Soulskill from the internal-dissent dept.
arcticstoat writes "Independent retro games retailer Good Old Games has spoken out about digital rights management, saying that it can actually drive gamers to piracy, rather than acting as a deterrent. In an interview, a spokesperson for Good Old Games said that the effectiveness of DRM as a piracy-deterrent was 'None, or close to none.' 'What I will say isn't popular in the gaming industry,' says Kukawski, 'but in my opinion DRM drives people to pirate games rather than prevent them from doing that. Would you rather spend $50 on a game that requires installing malware on your system, or to stay online all the time and crashes every time the connection goes down, or would you rather download a cracked version without all that hassle?'"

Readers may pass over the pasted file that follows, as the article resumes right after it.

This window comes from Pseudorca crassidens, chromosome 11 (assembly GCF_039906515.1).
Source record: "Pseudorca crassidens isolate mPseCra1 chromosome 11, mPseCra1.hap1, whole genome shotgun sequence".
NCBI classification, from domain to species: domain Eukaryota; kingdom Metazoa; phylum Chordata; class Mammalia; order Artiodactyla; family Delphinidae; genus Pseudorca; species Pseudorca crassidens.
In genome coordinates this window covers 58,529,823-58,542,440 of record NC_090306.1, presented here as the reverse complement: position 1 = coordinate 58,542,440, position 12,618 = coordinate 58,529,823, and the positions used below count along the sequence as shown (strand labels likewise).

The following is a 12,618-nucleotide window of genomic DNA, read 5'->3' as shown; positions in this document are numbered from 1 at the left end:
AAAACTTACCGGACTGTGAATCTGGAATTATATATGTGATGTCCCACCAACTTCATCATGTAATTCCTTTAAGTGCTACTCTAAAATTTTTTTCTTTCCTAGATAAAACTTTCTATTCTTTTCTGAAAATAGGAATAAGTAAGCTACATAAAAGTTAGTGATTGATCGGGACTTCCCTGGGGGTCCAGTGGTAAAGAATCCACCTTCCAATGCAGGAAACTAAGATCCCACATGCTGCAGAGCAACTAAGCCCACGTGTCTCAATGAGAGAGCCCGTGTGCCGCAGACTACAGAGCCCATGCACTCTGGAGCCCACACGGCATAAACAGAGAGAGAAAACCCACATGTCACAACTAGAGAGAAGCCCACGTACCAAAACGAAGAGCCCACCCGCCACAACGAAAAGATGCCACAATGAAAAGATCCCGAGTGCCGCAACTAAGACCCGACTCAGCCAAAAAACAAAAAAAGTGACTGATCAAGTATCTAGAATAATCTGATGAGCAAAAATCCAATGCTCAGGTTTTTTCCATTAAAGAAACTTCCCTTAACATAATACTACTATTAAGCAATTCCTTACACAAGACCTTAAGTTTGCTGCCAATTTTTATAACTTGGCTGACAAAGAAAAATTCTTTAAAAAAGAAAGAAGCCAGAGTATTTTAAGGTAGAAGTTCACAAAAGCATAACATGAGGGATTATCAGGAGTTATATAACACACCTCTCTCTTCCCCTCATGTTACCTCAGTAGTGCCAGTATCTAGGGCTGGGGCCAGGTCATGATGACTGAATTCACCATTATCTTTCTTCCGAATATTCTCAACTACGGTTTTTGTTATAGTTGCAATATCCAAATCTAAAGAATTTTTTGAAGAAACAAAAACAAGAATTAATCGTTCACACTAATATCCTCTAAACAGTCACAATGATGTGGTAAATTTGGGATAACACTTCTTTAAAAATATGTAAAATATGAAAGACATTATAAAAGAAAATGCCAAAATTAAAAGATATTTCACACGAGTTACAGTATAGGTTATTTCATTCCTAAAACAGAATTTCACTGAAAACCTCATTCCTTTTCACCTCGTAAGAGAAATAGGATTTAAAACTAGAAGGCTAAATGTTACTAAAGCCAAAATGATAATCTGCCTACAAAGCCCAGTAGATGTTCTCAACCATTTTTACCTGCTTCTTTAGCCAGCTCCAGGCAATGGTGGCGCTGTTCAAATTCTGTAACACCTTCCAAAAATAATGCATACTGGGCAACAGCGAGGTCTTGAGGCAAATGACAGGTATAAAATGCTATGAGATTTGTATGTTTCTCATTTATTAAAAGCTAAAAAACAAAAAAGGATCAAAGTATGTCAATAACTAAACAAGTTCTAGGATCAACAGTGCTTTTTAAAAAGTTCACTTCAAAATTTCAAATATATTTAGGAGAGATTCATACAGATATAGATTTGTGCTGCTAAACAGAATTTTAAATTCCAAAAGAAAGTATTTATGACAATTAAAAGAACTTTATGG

A computer lets you make more mistakes faster than any other invention,
with the possible exceptions of handguns and Tequilla.
-- Mitch Ratcliffe